Anxious puppies will always suck on blankets. You were allowing it to seek solace while at work will do no damage. After all, you desired a particular bond with your puppy.

Reason 5: Blanket’s Taste

After cleaning a blanket, a puppy stops sucking it. It simply loved the unwashed blanket’s taste. They enjoy the peculiar taste of sweat, smells, and skin cells.

If your dog is sucking on blankets, wash them. If it quits sucking, you’ve solved the problem.

Reason 6: Canine-Compulsive Disorder

Repetitive grooming, flank chasing, and sucking on blankets are signs of these diseases.

Canine-compulsive disorder in dogs is inherited. That is, some dog breeds are more prone to this than others.

Consult your veterinarian if you feel your dog has OCD. If untreated, these conditions can cause violence or self-injury.

Sucking on a dog’s blanket can be caused for various reasons. However, if you know your dog’s actions, you may quickly correct him.

6 Methods to Stop Dogs from Sucking on Blankets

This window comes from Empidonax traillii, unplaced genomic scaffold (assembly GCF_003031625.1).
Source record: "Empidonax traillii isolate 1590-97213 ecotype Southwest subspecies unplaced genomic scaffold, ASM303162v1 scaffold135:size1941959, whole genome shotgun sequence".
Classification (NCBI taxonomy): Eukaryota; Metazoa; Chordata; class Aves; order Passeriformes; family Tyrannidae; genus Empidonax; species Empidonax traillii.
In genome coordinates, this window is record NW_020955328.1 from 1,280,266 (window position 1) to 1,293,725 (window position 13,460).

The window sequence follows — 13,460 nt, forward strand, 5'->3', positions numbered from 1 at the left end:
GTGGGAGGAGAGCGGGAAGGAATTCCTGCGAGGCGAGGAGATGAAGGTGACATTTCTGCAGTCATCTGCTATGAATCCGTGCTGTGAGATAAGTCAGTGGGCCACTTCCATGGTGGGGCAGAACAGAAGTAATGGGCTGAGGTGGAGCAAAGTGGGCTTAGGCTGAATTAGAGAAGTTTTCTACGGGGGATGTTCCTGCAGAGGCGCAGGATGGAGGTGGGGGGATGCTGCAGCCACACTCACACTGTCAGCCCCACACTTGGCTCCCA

Your dog’s habit of sucking on a blanket is annoying, but it’s not dangerous. This habit may irritate or worry you, but there are ways to stop it. 

Here are some ways to stop this behavior. Let’s learn them below:

Solution 1: Keep Puppies with Their Mother

Blanket sucking is a habit that begins at birth. It’s a substitute for nursing. If a breeder weans puppies too early, they will seek out other sources of comfort.

Keep the puppy with its mother as long as possible to avoid this. Sadly, you can’t always prevent early weaning. 

It would help if you bought from reputable breeders, not kennels or puppy mills. Weaning puppies will be delayed.

Solution 2: Replace the Blanket with a New One